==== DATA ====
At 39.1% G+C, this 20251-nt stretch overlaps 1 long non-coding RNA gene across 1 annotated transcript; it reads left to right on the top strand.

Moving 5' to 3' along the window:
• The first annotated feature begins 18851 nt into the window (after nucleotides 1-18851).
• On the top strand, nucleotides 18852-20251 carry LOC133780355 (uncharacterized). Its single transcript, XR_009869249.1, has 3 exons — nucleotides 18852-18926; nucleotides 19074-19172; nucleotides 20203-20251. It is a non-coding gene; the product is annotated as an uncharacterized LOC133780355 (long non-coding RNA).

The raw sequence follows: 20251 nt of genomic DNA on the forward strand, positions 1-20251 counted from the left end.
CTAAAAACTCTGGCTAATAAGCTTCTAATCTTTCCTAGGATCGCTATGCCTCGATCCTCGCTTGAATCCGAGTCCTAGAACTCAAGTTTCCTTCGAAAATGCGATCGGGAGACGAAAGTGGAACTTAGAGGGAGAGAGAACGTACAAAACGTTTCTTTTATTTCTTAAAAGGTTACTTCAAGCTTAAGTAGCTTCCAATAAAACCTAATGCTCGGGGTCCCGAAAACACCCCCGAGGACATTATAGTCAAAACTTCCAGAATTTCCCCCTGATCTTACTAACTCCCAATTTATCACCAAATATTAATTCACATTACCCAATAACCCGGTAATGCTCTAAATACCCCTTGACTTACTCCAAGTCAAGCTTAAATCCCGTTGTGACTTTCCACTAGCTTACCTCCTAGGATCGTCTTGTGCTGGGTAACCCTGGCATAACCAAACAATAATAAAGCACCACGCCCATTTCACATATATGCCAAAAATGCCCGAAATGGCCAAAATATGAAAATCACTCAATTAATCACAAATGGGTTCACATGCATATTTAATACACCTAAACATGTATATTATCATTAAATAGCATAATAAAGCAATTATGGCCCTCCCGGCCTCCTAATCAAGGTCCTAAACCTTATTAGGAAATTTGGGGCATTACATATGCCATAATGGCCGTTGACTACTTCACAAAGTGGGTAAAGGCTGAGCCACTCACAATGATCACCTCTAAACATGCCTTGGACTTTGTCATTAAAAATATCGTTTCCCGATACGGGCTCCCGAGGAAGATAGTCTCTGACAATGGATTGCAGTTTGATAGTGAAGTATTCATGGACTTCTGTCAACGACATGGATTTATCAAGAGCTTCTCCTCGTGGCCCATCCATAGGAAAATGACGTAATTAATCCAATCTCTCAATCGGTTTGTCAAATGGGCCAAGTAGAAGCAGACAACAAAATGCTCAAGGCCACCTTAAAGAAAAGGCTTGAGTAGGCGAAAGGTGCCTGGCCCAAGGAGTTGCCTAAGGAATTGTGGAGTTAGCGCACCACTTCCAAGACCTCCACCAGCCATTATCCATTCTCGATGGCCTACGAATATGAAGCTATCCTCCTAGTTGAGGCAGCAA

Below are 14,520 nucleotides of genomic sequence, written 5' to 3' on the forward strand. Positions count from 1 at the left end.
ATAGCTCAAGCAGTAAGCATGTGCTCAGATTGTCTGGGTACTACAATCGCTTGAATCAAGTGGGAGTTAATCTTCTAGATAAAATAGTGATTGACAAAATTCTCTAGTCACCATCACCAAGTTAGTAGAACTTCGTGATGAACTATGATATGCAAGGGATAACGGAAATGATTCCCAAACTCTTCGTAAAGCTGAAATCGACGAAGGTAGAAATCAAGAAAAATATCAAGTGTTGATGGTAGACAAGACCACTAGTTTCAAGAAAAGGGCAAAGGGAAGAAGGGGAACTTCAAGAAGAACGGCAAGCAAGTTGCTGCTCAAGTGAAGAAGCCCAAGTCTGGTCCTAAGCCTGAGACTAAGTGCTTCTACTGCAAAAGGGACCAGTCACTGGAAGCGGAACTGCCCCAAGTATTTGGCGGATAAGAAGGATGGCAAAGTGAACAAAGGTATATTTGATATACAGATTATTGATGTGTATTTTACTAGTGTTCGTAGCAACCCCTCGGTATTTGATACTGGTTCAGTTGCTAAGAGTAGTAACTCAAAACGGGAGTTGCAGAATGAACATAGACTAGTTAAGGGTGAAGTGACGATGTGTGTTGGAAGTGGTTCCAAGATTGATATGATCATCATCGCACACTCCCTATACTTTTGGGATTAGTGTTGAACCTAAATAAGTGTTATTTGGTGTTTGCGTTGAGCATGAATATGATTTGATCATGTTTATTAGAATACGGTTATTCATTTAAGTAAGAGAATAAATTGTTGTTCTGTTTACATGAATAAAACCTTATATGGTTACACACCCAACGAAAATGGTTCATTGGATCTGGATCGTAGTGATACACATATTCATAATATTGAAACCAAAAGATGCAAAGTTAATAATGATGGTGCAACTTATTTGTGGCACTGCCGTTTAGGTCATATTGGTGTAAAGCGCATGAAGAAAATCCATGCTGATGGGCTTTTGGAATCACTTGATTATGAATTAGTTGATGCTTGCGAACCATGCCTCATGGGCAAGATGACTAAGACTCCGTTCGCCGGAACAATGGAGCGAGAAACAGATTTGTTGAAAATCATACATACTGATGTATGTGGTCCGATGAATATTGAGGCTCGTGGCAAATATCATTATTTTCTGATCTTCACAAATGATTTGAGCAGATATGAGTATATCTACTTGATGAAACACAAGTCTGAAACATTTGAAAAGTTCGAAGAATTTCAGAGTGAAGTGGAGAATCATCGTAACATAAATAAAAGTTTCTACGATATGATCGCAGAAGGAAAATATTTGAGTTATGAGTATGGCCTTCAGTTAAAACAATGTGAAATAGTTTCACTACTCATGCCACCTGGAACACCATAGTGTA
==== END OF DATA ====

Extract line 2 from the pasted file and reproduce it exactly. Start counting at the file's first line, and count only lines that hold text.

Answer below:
Moving 5' to 3' along the window: